So what is it all about then? You have just dismissed religion. Yes I have and good riddance to it. Atheist are mainly right about religion but wrong about Jesus. Jesus said *I am the way, the truth and the light, no man comes unto the Father except though me* (John 14:6).

You cannot change your ways or your destination by yourself, you need an outside power to do that or put it another way, you don’t need a sat-nav if you don’t think you are lost.

You and me are lost in sin and only Jesus can take it away, if we put our trust in Him. This is the promise of Jesus,  *though your sins are like scarlet, they shall be as white as snow; though they are red like crimson, they shall become like wool* (Isaiah 1:18).

Don’t be religious be white as snow.





Where there’s life there’s hope.

A ten week old human being in the palm of our hands

I have a confession to make. It is sometimes difficult for me to determine, using the scale of politics, what is to the left, centre or right when considering certain issues. When I read about the economy or the environment or healthcare, I get confused and I am one of the interested ones (I have watched the box set of “the west wing” a least four times).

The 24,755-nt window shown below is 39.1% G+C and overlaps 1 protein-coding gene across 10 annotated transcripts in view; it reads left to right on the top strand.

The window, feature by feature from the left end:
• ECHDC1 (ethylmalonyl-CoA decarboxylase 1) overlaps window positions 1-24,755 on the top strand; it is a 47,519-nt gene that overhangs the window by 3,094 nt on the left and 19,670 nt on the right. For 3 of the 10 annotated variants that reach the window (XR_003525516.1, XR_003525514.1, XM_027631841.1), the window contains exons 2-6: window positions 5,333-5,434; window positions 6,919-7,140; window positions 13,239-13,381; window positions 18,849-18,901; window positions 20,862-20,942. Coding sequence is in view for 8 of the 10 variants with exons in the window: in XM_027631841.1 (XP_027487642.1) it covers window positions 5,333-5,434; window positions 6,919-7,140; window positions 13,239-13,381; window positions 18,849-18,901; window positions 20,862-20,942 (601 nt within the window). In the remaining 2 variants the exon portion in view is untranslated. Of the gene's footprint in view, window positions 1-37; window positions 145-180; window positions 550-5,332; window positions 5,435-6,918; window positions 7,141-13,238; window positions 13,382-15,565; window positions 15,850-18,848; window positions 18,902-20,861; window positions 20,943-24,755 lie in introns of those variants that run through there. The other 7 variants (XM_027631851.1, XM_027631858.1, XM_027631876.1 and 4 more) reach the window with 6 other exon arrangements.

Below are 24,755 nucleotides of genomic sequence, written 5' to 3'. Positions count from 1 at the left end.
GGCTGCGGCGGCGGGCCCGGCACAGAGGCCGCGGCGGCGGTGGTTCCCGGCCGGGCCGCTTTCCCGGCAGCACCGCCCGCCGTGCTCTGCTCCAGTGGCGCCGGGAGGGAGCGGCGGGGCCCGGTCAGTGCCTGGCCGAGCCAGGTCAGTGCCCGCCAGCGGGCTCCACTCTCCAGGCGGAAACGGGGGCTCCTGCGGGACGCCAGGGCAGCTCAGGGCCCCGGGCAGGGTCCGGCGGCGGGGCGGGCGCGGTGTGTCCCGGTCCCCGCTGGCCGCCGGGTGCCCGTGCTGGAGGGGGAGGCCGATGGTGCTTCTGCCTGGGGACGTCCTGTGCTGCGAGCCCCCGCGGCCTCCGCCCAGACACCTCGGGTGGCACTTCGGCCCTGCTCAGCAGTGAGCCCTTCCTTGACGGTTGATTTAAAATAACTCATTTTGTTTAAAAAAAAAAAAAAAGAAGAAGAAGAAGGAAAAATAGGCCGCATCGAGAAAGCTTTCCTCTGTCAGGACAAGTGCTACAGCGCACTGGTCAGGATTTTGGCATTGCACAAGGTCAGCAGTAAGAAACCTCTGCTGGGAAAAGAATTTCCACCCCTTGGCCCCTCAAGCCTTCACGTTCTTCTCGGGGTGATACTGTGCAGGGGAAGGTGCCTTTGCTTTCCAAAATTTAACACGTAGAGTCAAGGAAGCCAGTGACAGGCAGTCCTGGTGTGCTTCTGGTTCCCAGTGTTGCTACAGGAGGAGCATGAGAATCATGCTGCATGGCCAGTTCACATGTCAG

There are some issues that don’t fall into any of the above categorization. These issues in British politics are broadly left to the individual elected members to vote on according to their conscience. The British parties may have an official policy on such issues but allows a free vote to its elected members when it comes to legislate.

One such issue is that of abortion.

N Ireland has a different law concerning abortion from the rest of the UK and for this reason alone some say it needs to change and be brought into line. That argument is a constitutional one and would render the Belfast Agreement, St Andrews Agreement and The Stormont Agreement null and void, if as a principle you expect all legislation in the UK to be the same. I think it is fair to recognise the regional difference that there is to abortion.